The Fair Trade Commission of South Korea is launching an investigation into the business practices of Qualcomm, a source familiar with the issue revealed to Reuters.

The new investigation adds to the antitrust woes being faced by the United States-based chipmaker, right after the company agreed to pay a record fine placed upon it for violating antitrust regulations in China. Qualcomm is also currently embroiled with antitrust investigation in the United States and Europe.

The source, who wished to remain anonymous because of the sensitivity of the topic, did not elaborate further on the pending investigation.

A business newspaper in South Korea reported that Qualcomm will be investigated by the Fair Trade Commission for possibly abusing the company's dominant position in the lucrative chip market. The newspaper, however, did not cite any direct sources.

The newspaper also reported that, as part of the investigation, the commission is planning to send inquiries to smartphone makers based in South Korea such as Samsung and to competitors of Qualcomm such as Intel.

Reuters reported that the Fair Trade Commission, Samsung and Qualcomm refused to issue a comment on the matter. Intel, on the other hand, has not yet responded to a request for a comment.

Qualcomm was already fined by the Fair Trade Commission of South Korea in the past. Back in 2009, the commission ordered Qualcomm to pay over $200 million after an investigation found that the company abused its dominant position in the chip market.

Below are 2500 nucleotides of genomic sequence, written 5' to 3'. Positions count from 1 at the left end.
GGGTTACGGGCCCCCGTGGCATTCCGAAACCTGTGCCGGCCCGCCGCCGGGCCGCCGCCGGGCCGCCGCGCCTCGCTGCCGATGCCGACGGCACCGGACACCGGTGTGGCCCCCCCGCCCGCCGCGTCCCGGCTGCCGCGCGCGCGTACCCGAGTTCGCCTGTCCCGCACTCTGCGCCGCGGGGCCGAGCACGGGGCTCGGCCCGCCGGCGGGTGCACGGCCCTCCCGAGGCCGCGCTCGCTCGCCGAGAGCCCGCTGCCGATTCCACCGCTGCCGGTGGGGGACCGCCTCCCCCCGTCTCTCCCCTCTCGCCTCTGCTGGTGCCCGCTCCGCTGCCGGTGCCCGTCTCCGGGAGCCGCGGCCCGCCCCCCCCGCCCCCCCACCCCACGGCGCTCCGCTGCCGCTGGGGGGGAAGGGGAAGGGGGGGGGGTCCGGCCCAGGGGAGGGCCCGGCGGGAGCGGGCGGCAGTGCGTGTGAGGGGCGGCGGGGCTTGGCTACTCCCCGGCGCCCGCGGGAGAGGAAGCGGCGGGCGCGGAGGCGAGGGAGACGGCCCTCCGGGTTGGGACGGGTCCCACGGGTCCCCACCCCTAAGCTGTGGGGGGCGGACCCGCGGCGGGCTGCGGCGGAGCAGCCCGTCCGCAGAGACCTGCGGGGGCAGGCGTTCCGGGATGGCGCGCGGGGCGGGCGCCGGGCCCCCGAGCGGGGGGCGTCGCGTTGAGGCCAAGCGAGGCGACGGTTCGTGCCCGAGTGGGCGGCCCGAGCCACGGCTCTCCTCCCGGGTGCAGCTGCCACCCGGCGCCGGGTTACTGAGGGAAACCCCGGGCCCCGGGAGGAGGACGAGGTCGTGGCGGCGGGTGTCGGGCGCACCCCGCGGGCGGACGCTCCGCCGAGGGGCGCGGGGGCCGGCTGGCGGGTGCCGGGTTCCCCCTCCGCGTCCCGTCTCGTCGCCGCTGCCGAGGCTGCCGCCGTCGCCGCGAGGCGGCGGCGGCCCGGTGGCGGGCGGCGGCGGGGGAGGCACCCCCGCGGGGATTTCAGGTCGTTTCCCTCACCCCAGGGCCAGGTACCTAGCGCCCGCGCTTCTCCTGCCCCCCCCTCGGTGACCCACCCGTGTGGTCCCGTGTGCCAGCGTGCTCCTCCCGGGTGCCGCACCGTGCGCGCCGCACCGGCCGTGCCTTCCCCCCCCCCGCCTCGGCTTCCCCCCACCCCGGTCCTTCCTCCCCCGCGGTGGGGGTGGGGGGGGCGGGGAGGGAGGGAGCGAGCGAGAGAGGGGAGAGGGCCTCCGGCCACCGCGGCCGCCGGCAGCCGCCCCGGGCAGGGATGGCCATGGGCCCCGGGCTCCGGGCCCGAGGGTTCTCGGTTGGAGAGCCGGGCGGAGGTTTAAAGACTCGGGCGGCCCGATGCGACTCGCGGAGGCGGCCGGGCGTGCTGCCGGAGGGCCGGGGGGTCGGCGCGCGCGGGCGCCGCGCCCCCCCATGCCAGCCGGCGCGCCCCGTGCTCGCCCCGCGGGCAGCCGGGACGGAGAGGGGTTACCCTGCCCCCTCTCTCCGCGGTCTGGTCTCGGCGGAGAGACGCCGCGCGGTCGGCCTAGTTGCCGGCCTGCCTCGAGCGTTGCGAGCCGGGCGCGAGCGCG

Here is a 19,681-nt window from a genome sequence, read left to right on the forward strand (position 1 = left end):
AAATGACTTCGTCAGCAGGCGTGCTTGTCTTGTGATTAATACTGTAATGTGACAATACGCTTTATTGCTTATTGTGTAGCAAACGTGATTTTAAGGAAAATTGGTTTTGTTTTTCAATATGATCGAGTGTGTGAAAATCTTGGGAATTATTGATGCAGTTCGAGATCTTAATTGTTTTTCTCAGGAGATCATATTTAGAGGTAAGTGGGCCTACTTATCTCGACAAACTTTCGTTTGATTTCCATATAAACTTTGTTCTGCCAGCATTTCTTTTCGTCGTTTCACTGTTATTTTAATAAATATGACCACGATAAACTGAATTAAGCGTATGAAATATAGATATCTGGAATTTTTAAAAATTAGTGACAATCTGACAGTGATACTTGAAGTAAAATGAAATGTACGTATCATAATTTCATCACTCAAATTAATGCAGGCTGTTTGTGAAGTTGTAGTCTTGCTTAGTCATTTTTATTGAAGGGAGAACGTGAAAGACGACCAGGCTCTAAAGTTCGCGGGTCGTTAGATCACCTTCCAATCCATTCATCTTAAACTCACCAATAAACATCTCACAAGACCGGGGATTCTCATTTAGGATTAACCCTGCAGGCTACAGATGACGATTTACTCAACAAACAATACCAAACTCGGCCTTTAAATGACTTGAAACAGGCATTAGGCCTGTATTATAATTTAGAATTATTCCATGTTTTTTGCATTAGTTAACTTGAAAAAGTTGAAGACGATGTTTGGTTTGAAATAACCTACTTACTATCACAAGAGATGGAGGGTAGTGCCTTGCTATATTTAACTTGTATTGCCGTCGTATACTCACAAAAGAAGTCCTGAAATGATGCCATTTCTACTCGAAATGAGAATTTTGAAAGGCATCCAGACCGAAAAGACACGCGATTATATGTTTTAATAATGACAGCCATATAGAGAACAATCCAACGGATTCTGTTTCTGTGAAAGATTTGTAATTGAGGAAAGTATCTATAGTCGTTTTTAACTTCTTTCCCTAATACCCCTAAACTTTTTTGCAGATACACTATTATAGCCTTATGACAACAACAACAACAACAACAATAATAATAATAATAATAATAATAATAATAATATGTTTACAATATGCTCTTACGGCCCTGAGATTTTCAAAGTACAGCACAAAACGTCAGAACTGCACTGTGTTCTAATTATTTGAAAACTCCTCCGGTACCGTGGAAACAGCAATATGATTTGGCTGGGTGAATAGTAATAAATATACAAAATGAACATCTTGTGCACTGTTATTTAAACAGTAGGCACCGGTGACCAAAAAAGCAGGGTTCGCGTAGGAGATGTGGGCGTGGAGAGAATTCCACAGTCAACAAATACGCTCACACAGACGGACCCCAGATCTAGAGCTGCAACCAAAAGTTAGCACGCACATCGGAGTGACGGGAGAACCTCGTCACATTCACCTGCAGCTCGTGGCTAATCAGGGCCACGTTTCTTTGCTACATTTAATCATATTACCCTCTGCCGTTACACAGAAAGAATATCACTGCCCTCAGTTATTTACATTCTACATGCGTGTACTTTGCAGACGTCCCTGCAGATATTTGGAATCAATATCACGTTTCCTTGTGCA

In August of last year, antitrust authorities from China held a meeting with their counterparts in South Korea to discuss the investigation on Qualcomm.

Earlier this week, Qualcomm was ordered to pay a record fine of $975 million as a settlement to end the 14-month investigation of the Chinese government into the alleged anti-competitive practices of the company in the country.

Qualcomm's settlement with China also requires the company to decrease the royalty rates that it would charge on the patents being used in the country, which would assist China-based smartphone manufacturers such as Xiaomi and Huawei in creating bigger profits for their respective companies.

Qualcomm said that it would not challenge the finding of China's National Development and Reform Commission that the company violated antitrust regulations in the country. However, Qualcomm President Derek Aberle noted that while Qualcomm respects the authority of the Chinese regulatory body, it does not think that the antitrust investigations against the company in other countries will end up with the same results.

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